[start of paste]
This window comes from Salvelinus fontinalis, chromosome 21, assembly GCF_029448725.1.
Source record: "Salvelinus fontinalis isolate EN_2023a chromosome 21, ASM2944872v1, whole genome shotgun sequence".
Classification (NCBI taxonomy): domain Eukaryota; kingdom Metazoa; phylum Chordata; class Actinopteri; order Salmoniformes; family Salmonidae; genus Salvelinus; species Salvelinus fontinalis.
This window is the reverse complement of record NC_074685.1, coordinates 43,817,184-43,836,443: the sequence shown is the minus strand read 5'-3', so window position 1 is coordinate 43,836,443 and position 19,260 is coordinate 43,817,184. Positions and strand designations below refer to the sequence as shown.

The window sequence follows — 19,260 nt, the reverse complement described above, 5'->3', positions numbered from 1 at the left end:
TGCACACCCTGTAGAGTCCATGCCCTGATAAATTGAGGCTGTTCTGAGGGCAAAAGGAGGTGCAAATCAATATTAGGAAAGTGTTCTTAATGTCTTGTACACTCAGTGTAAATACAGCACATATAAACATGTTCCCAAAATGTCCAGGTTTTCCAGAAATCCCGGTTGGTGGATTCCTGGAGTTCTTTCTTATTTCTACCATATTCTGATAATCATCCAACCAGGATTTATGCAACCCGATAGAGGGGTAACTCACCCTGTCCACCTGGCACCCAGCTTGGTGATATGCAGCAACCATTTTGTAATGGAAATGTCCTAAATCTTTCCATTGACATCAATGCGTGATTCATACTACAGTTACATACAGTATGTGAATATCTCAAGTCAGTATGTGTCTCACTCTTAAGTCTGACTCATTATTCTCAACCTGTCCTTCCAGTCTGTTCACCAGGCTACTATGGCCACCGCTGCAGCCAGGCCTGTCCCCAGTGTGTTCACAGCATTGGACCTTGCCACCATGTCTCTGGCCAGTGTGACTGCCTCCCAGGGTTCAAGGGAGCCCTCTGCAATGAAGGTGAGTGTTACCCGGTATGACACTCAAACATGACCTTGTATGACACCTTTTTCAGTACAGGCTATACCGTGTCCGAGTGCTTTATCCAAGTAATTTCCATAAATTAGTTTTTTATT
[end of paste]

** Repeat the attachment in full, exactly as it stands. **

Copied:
This window comes from Salvelinus fontinalis, chromosome 21, assembly GCF_029448725.1.
Source record: "Salvelinus fontinalis isolate EN_2023a chromosome 21, ASM2944872v1, whole genome shotgun sequence".
Classification (NCBI taxonomy): domain Eukaryota; kingdom Metazoa; phylum Chordata; class Actinopteri; order Salmoniformes; family Salmonidae; genus Salvelinus; species Salvelinus fontinalis.
This window is the reverse complement of record NC_074685.1, coordinates 43,817,184-43,836,443: the sequence shown is the minus strand read 5'-3', so window position 1 is coordinate 43,836,443 and position 19,260 is coordinate 43,817,184. Positions and strand designations below refer to the sequence as shown.

The window sequence follows — 19,260 nt, the reverse complement described above, 5'->3', positions numbered from 1 at the left end:
TGCACACCCTGTAGAGTCCATGCCCTGATAAATTGAGGCTGTTCTGAGGGCAAAAGGAGGTGCAAATCAATATTAGGAAAGTGTTCTTAATGTCTTGTACACTCAGTGTAAATACAGCACATATAAACATGTTCCCAAAATGTCCAGGTTTTCCAGAAATCCCGGTTGGTGGATTCCTGGAGTTCTTTCTTATTTCTACCATATTCTGATAATCATCCAACCAGGATTTATGCAACCCGATAGAGGGGTAACTCACCCTGTCCACCTGGCACCCAGCTTGGTGATATGCAGCAACCATTTTGTAATGGAAATGTCCTAAATCTTTCCATTGACATCAATGCGTGATTCATACTACAGTTACATACAGTATGTGAATATCTCAAGTCAGTATGTGTCTCACTCTTAAGTCTGACTCATTATTCTCAACCTGTCCTTCCAGTCTGTTCACCAGGCTACTATGGCCACCGCTGCAGCCAGGCCTGTCCCCAGTGTGTTCACAGCATTGGACCTTGCCACCATGTCTCTGGCCAGTGTGACTGCCTCCCAGGGTTCAAGGGAGCCCTCTGCAATGAAGGTGAGTGTTACCCGGTATGACACTCAAACATGACCTTGTATGACACCTTTTTCAGTACAGGCTATACCGTGTCCGAGTGCTTTATCCAAGTAATTTCCATAAATTAGTTTTTTATT